Win or lose in next week’s Super Bowl LIII, the five-time NFL champion New England Patriots are already guaranteed a spot in the annals of pro football history as one of the sport’s most dominant teams – especially when viewed through the truncated lens of the last two decades.
That said, a legion of successful clubs over the league’s prior eight decades – such as the Green Bay Packers of 1929-44 (and much of the 1960s); the 1981-98 San Francisco 49ers; the 1970s Pittsburgh Steelers; the 1990s Dallas Cowboys; and the early 1970s Miami Dolphins – can legitimately claim the right to be included in the discussion of football dynasties, when normalized across the competitive realities of their respective eras.
Author Andy Piascik (The Best Show in Football: The 1946–1955 Cleveland Browns – Pro Football's Greatest Dynasty) joins host Tim Hanlon this week to detail how one of those teams – the Cleveland Browns of the late 1940s upstart All-America Football Conference and then early 1950s NFL – might just possibly be the proverbial “greatest” of all time, all things being equal.
The Browns were the only champion the well-funded, big-league challenger AAFC ever had in its four-season post-WWII run, and quickly made their prowess known to the pro football establishment in 1950 when they soundly defeated the NFL’s defending champion Philadelphia Eagles in the newly merged league’s opening game – and then proceeded to steamroll their way to the title later that season, as well as consecutive title game appearances (winning the last two) through 1954.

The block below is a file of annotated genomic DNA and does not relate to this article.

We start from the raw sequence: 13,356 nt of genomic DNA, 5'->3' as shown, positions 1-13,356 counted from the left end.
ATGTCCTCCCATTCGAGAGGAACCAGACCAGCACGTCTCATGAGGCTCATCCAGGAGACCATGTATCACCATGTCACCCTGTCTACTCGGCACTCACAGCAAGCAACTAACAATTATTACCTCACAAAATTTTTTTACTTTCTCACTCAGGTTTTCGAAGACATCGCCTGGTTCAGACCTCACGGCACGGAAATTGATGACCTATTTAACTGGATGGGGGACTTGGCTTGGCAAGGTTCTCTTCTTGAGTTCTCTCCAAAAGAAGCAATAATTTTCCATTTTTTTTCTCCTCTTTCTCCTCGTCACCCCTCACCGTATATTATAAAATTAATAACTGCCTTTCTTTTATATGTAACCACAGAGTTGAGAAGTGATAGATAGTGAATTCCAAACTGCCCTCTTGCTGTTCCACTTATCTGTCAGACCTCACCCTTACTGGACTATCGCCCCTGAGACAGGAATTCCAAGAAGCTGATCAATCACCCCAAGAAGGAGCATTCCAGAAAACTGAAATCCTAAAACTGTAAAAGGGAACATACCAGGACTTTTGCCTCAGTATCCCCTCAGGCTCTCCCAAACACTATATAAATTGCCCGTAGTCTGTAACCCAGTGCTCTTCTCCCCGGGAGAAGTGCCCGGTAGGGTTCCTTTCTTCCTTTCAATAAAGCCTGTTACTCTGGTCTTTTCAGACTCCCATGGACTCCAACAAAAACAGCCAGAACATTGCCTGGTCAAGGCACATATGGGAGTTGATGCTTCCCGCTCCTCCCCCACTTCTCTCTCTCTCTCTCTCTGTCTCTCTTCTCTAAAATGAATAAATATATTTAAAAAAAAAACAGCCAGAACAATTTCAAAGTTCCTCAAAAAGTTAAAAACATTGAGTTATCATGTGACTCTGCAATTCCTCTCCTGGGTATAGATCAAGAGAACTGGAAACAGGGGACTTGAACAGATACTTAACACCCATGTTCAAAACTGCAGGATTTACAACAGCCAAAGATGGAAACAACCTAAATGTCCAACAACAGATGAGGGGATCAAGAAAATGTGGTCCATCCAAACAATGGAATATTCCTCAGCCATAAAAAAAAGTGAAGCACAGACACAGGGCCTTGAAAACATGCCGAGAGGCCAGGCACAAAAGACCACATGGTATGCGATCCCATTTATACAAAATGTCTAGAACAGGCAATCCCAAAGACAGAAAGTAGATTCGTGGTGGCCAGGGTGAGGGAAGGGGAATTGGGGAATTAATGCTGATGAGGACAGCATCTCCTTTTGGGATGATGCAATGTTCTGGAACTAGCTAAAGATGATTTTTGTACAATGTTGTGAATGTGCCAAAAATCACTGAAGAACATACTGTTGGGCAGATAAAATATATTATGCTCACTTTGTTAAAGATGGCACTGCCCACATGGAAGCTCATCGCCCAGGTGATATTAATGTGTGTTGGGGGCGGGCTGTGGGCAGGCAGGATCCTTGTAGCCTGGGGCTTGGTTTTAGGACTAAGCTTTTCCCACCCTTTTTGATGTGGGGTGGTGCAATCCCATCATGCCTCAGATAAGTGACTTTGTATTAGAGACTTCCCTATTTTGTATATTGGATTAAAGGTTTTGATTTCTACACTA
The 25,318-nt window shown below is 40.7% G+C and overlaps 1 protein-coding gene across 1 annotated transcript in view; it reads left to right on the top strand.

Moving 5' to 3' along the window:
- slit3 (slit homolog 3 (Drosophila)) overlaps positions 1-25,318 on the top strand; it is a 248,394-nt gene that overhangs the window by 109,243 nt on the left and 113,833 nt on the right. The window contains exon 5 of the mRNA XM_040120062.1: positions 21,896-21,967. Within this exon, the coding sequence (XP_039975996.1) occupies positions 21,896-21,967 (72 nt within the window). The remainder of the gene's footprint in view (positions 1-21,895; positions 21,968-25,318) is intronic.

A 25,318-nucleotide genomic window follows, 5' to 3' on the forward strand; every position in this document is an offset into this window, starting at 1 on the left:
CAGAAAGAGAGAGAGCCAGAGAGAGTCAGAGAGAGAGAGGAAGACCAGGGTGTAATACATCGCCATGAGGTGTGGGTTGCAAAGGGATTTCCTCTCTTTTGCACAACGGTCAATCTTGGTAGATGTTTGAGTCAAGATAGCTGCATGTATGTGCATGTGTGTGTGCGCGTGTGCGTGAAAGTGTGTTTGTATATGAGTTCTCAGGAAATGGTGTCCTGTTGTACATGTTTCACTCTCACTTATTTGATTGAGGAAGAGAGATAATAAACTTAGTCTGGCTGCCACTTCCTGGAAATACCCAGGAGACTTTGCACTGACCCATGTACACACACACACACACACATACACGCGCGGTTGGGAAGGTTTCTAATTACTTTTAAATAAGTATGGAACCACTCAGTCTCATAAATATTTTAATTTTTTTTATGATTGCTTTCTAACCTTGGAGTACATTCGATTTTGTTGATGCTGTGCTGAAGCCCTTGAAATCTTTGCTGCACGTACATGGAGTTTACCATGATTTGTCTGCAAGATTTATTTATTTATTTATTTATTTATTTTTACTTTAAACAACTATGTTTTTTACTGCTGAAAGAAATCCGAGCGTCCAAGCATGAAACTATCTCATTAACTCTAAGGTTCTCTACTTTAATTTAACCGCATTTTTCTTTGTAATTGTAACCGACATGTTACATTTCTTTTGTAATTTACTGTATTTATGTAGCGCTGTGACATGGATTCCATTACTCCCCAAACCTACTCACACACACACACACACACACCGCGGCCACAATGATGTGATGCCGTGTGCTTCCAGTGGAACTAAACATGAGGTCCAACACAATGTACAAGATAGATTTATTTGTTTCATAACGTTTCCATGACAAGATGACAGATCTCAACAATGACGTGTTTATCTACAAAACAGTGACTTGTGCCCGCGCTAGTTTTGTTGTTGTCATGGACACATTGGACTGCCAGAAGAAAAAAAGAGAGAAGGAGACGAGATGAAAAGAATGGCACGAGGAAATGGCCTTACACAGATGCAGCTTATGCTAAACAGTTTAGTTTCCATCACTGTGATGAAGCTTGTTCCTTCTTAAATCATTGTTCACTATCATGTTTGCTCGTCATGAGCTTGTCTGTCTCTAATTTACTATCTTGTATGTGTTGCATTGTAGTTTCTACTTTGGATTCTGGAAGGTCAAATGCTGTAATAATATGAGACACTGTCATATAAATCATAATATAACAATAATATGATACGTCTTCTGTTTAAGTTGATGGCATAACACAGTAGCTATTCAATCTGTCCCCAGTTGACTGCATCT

In the decade spanning 1946-55, the Browns – headed by legendary coach Paul Brown, and joined by no fewer than nine future Pro Football Hall of Famers (Otto Graham, Marion Motley, Lou Groza, Dante Lavelli, Bill Willis, Frank Gatski, Len Ford, Doug Atkins and Mike McCormack) – amassed a better record (105-17-4) and won more championships (seven) than any team in pro football history.